• Facebook
  • Twitter
  • LinkedIn
  • Google +
  • RSS

New railway engineering techniques reduce delays and save time

12 January 2016  •  Author: Katie Sadler, Digital Content Producer, European Railway Review

New railway engineering techniques were applied by Network Rail over the 2015 Christmas period helping to reduce delays and save money.

New railway engineering techniques reduce delays and save time

According to Network Rail, a new approach to railway engineering has help reduce delays for passengers and saved thousands of pounds by allowing trains to run at high speed after Network Rail’s recent £150 million Christmas engineering programme.

New railway engineering techniques reduce delays and save time

New track at Doncaster

Prior to the recent engineering programme, speed restrictions have been put into place after major track upgrades for safety reasons. These speed restrictions can cause disruption to passenger journeys and cause Network Rail to incur what can be significant costs as a result of the disruption to train operators’ normal service.

New railway engineering techniques allow ‘high speed handbacks’

But, for the first time on this scale, over Christmas and New Year 2015 some projects allowed trains to start using the railway at high speeds – in some cases as fast as 125mph – as soon as they had finished thanks to new railway engineering techniques and a focus on ‘high speed handbacks’.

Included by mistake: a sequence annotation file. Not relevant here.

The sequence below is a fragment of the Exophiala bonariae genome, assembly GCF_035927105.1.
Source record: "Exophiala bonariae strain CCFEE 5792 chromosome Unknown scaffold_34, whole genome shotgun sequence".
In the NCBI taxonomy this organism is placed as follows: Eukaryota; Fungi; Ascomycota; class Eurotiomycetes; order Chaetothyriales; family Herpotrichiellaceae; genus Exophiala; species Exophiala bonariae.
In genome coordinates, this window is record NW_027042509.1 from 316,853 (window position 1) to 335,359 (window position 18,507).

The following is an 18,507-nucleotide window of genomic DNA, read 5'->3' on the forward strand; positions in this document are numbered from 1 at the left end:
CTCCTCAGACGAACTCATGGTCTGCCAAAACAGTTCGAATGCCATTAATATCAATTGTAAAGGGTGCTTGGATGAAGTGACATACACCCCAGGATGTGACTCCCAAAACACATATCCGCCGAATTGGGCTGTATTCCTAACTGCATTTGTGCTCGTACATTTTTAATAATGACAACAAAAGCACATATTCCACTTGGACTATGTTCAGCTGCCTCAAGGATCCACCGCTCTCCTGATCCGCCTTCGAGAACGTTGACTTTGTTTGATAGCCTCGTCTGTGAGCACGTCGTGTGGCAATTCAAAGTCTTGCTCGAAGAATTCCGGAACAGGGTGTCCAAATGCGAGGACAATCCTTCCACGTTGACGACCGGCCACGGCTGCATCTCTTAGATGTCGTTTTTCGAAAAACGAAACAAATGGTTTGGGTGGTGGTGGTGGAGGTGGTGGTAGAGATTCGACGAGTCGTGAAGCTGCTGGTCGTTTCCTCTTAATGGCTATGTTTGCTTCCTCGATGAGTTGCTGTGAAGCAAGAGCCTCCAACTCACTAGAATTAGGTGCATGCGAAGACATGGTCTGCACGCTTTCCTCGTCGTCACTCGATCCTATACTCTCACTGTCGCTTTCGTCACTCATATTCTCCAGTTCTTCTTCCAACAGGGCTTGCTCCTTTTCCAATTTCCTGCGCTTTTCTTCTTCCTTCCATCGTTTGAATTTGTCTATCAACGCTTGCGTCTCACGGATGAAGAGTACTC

According to Network Rail, the key to achieving a high speed handback is to ensure track is installed at each stage to its specific design tolerances, that care is taken while tamping to get the track to its final exact co-ordinates and that welding and stressing is completed as part of the core works where sufficient access is available, rather than scheduled for a later date.

Benefits of the new procedures include:

  • Faster trains – reduced delays and journey times for passengers
  • Staff spend less time trackside as they don’t need to set up and remove speed boards for train drivers
  • Reduced need for compensation to train operators as disruption is reduced

Leave a reply